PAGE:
}
    }                    
};

From the last pthreads example to this example our entire implementation, including comments and white space, decreased from 78 lines of code to 64. In this simple case, that was an 18% savings. Smaller, easier to read code is less error prone and easier to maintain (and therefore cheaper to write and maintain). We'll see in future articles that we can keep going with this, making the code even more succinct.

Notes regarding this version:

Note 1
In this version we still have the problem we had in the pthreads version. If we forget to call "stop" on this object we are going to at least leak thread resources and probably cause a crash.
Note 2
The boost::mutex::scoped_lock class provides a handy RAII way of managing mutex locks. In our pthread only version we were very much at risk of forgetting to unlock a mutex we had locked, causing a difficult to debug deadlock.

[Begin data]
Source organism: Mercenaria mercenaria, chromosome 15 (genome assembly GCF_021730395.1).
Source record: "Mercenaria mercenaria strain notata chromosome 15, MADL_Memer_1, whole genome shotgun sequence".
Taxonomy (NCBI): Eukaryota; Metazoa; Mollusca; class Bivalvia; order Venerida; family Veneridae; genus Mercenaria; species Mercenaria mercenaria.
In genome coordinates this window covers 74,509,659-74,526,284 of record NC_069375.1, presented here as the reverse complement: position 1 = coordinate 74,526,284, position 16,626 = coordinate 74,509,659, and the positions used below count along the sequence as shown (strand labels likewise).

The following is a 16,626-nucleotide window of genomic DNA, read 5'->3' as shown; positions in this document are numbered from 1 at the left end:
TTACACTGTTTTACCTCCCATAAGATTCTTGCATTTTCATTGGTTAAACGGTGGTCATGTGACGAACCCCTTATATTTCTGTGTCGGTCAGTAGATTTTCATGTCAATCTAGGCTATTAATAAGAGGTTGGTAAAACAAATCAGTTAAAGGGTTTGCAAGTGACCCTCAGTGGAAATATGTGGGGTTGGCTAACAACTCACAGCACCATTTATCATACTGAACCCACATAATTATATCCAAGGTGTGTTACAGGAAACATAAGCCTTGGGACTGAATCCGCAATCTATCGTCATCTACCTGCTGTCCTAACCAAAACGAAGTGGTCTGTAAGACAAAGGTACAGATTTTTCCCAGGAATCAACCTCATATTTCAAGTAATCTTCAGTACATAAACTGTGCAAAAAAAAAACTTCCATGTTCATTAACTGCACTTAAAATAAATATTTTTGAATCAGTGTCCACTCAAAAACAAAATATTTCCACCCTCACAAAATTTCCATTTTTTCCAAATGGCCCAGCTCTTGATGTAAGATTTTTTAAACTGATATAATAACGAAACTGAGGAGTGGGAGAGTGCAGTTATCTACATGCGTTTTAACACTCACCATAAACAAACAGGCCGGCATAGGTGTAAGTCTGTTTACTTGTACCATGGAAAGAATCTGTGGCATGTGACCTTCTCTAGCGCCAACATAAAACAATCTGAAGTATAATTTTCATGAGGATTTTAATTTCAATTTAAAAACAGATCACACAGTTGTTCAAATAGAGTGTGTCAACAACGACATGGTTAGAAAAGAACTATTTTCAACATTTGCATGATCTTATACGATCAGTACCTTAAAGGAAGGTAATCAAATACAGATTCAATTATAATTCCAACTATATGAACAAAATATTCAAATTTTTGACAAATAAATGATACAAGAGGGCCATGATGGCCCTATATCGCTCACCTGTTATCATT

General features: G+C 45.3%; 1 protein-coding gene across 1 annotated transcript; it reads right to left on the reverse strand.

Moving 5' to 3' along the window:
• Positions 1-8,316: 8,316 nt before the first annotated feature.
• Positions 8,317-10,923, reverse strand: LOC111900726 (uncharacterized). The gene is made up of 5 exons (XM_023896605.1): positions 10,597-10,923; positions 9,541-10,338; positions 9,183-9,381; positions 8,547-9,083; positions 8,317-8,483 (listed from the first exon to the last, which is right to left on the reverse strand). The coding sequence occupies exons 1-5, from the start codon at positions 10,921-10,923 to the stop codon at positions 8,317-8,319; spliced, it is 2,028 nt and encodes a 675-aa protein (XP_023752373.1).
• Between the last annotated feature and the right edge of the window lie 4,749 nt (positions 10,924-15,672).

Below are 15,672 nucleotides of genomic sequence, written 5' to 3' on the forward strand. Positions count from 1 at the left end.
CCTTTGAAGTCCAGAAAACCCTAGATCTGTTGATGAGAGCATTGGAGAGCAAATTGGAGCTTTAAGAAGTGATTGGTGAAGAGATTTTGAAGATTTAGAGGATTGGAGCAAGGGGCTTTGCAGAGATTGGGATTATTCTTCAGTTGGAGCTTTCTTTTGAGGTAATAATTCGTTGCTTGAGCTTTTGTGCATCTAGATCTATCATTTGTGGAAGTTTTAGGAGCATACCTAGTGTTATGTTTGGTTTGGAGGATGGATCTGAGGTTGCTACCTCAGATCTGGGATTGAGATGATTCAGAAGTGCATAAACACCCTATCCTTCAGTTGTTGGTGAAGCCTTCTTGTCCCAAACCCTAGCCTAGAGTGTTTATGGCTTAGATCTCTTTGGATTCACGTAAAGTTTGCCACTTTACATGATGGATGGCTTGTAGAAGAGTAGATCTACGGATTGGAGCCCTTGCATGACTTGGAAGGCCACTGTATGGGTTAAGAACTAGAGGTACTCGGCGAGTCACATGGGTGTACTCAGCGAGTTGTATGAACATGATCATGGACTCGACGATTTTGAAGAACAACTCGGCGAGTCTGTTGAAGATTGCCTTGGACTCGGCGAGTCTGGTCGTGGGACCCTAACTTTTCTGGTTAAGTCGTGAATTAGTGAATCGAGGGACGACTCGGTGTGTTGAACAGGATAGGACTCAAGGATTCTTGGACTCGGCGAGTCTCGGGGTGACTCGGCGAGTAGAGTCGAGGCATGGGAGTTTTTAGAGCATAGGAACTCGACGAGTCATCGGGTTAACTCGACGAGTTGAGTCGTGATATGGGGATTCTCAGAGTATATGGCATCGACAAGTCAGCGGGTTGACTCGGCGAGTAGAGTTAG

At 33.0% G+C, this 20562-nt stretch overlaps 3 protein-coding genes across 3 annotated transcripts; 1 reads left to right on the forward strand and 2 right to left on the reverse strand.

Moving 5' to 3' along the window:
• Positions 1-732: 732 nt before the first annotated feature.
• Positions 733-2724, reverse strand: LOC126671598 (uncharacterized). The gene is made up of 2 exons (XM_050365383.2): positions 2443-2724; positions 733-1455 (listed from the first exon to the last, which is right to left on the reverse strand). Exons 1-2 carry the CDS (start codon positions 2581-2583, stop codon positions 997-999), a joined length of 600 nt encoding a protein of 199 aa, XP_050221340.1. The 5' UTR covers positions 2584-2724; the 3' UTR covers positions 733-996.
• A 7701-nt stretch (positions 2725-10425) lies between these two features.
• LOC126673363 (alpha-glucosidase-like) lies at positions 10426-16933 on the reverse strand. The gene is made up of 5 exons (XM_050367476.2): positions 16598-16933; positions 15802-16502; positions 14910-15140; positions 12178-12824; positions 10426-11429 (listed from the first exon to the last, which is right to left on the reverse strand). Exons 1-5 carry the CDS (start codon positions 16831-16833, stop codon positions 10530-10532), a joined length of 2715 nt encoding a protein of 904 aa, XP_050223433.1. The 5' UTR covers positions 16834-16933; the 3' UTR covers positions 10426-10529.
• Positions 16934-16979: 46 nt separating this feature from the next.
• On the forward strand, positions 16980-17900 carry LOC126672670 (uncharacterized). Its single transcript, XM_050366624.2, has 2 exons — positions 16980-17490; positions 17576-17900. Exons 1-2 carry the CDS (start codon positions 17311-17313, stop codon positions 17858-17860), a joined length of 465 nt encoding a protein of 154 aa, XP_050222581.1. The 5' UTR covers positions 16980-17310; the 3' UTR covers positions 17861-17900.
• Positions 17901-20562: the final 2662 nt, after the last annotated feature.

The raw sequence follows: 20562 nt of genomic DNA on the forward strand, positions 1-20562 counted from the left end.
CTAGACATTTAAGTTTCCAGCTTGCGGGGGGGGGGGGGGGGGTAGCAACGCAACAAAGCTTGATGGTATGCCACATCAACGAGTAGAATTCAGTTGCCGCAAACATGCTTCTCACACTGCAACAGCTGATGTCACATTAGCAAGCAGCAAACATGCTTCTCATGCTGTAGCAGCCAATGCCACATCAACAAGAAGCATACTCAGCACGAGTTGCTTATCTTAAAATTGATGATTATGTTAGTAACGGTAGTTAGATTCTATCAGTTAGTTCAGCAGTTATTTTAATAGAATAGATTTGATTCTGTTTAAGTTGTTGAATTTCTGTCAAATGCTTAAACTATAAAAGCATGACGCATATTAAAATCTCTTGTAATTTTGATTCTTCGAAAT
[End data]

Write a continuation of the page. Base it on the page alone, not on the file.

In this case, the length of the mutex is governed by the lifetime of the scoped_lock object. Because the scoped_lock will be destroyed as soon as it goes out of scope we know we are guaranteed to never forget to unlock the mutex.

Part 1

Comments

Hi Jason,

Nice post.
I came to your blog through google. Can you guide me to a simple example for a threaded code in C++ ?

Reshmi

Reshmi, the simplest meaningful example that I was able to come up with was the one I wrote for the pthreads article I have on this page: http://blog.emptycrate.com/node/270.

However, I don't recommend using pthreads in C++. It has several disadvantages, mostly in that it was written to work with C more than C++, so you must use a static or global function to launch your C++ code. The pthreads article linked above describes that in more detail.